By Tawnya Plain Eagle
Two walk and rally’s took place in Piikani Monday for International Overdose awareness day.
Martin Iron Shirt and Teddi Cross Child held a walk through the community on Monday evening to bring awareness to the rise of drug overdoses.
The walk started from the new Travel Centre and finished at the Arbour, where people from the community came together and share their stories about living through an overdose.
“I want the young ones to know not to be afraid to fight for something your passionate about,” Iron Shirt said.
It is important to raise awareness and talk about these addictions Cross Child said, because you never know when you will come in contact with a bad batch.
“It’s like playing Russian roulette with your life, they don’t even know what they are actually facing,” Cross Child said.
Both Iron Shirt and Cross Child have had close experiences with relatives overdosing from opioids, which became a driving force for both to fight for ones battling with addictions.
“We want to let the community know that there is people like us that are willing to help support and work together with other parents and groups,” Iron Shirt said.
“[Also] to let addicts know that we are fighting for them,” he added.
Earlier in the day Dianna North Peigan, Myrna Red Young Man and Lori Vrebrosch held an event at community hall.
Dianna North Peigan recently lost her son to overdose and has become a major activist against drugs in the community.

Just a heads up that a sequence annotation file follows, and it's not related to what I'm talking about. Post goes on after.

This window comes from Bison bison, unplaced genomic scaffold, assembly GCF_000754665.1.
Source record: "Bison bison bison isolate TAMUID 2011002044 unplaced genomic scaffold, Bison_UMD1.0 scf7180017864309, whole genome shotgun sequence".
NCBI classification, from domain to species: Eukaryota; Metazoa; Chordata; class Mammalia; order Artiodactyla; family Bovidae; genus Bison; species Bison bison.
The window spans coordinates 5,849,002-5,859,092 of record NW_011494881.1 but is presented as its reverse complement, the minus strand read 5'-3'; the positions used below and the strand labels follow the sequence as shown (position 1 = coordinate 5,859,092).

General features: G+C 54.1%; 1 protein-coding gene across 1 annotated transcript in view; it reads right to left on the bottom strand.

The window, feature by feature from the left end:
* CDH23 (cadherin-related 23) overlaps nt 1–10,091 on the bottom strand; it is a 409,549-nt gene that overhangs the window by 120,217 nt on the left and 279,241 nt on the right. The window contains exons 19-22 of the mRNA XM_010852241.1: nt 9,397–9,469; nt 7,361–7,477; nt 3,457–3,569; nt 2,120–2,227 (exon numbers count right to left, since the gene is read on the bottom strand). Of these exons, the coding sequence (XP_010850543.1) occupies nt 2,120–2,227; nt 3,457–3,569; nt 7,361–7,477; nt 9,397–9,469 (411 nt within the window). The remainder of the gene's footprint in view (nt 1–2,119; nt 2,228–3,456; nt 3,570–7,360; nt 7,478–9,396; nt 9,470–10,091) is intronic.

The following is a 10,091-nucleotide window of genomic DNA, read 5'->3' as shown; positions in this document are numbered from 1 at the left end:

“I just can’t sit back and let another life be lost when we can actually prevent it,” North Peigan said.
Since Piikani has seen a substantial rise in overdoses in the past year, she wants everyone to know the importance of having a naloxone kit.
According to National Harm Reduction Collation brain damage could occur within three to five minutes without oxygen.
North Peigan believes it is important to have easy access to naloxone kits.
Rexall pharmacy was in attendance to hand out these naloxone kits to community members who attended.
“It is very important that these are on hand, so we can help prevent a loss of life,” North Peigan said.
This year marks the 20th anniversary of this global campaign.
”In 2019, more than 780 people died of overdose from opioids, other drugs and alcohol in Alberta,” said Jason Luan, Minister of Mental Health and Addictions.